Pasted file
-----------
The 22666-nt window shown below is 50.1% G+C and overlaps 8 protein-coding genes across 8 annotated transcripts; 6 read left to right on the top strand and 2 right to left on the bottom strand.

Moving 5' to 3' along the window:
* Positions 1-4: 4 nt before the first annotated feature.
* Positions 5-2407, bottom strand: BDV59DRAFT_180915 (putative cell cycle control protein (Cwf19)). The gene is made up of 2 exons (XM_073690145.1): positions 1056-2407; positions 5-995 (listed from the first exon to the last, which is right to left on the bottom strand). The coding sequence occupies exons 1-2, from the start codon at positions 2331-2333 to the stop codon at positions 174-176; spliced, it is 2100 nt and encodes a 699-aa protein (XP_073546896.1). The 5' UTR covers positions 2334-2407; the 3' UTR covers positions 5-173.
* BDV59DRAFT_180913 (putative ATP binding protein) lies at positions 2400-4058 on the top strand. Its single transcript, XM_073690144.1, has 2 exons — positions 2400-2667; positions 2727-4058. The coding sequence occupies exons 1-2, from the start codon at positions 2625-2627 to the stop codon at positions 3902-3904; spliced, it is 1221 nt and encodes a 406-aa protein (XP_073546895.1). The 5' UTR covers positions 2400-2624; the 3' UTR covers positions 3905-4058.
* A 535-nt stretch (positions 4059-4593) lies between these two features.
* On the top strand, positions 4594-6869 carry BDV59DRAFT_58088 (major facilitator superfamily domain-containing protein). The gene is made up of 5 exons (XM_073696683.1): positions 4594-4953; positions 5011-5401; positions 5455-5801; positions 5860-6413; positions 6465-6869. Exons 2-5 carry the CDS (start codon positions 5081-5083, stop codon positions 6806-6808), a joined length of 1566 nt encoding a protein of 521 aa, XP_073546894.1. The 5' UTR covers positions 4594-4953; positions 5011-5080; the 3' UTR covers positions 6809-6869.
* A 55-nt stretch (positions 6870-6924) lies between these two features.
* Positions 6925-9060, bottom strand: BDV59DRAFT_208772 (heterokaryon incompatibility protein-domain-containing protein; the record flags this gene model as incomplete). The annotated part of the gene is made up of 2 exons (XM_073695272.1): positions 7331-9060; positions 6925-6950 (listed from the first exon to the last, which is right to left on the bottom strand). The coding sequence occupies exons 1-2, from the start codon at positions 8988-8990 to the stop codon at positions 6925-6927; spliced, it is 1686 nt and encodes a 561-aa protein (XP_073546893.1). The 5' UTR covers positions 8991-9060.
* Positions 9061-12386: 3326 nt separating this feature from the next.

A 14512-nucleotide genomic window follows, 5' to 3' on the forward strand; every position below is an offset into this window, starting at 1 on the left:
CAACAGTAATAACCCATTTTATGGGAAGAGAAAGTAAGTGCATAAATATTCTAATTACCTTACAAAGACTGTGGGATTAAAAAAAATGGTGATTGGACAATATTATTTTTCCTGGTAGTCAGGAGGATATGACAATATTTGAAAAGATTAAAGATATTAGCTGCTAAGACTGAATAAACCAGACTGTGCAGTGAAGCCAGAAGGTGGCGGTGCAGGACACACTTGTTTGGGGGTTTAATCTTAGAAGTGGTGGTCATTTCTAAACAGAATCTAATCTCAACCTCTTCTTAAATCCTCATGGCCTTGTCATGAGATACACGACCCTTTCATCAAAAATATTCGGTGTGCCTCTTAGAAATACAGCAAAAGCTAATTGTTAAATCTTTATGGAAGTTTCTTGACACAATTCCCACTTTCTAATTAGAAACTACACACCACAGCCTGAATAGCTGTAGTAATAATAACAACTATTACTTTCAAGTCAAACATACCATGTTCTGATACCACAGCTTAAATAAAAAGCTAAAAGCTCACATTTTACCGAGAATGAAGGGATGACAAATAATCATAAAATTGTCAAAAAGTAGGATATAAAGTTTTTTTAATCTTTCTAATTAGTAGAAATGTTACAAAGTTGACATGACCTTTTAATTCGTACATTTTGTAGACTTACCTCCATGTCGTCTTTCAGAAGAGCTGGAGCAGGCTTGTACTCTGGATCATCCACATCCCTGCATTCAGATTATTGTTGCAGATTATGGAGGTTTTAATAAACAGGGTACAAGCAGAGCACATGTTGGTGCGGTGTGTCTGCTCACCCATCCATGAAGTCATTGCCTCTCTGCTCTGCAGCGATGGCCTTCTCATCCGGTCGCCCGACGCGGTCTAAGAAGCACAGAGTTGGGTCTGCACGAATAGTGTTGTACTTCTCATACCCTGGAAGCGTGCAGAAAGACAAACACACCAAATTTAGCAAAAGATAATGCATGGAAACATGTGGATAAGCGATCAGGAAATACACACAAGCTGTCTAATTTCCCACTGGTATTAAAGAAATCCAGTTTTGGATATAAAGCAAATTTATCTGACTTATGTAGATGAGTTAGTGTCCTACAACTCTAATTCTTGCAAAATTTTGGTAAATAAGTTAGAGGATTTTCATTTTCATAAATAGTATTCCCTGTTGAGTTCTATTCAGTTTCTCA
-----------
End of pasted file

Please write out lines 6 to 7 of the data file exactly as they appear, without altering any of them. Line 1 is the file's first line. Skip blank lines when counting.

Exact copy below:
* A 535-nt stretch (positions 4059-4593) lies between these two features.
* On the top strand, positions 4594-6869 carry BDV59DRAFT_58088 (major facilitator superfamily domain-containing protein). The gene is made up of 5 exons (XM_073696683.1): positions 4594-4953; positions 5011-5401; positions 5455-5801; positions 5860-6413; positions 6465-6869. Exons 2-5 carry the CDS (start codon positions 5081-5083, stop codon positions 6806-6808), a joined length of 1566 nt encoding a protein of 521 aa, XP_073546894.1. The 5' UTR covers positions 4594-4953; positions 5011-5080; the 3' UTR covers positions 6809-6869.